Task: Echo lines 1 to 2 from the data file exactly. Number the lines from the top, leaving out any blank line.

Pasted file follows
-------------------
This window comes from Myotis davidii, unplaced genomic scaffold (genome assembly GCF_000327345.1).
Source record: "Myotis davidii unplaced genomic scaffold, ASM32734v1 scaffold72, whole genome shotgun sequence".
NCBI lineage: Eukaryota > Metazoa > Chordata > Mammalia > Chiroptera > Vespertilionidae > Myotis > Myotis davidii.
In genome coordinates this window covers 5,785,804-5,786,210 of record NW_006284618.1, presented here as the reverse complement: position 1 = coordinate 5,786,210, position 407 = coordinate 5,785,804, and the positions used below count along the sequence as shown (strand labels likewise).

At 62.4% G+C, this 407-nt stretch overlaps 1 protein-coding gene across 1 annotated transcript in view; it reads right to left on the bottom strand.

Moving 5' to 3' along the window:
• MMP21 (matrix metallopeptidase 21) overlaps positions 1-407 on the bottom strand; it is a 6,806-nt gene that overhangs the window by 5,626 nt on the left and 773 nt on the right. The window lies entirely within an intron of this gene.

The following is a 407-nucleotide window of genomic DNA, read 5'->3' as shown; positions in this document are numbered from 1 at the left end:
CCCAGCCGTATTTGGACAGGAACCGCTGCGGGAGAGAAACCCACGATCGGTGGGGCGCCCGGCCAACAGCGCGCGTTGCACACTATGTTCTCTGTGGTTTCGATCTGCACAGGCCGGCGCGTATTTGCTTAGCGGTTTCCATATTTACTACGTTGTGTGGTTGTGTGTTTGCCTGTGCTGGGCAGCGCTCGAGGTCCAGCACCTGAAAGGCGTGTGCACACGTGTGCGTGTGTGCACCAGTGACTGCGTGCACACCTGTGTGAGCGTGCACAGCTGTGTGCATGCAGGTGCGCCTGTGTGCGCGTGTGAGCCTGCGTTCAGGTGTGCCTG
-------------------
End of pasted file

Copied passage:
This window comes from Myotis davidii, unplaced genomic scaffold (genome assembly GCF_000327345.1).
Source record: "Myotis davidii unplaced genomic scaffold, ASM32734v1 scaffold72, whole genome shotgun sequence".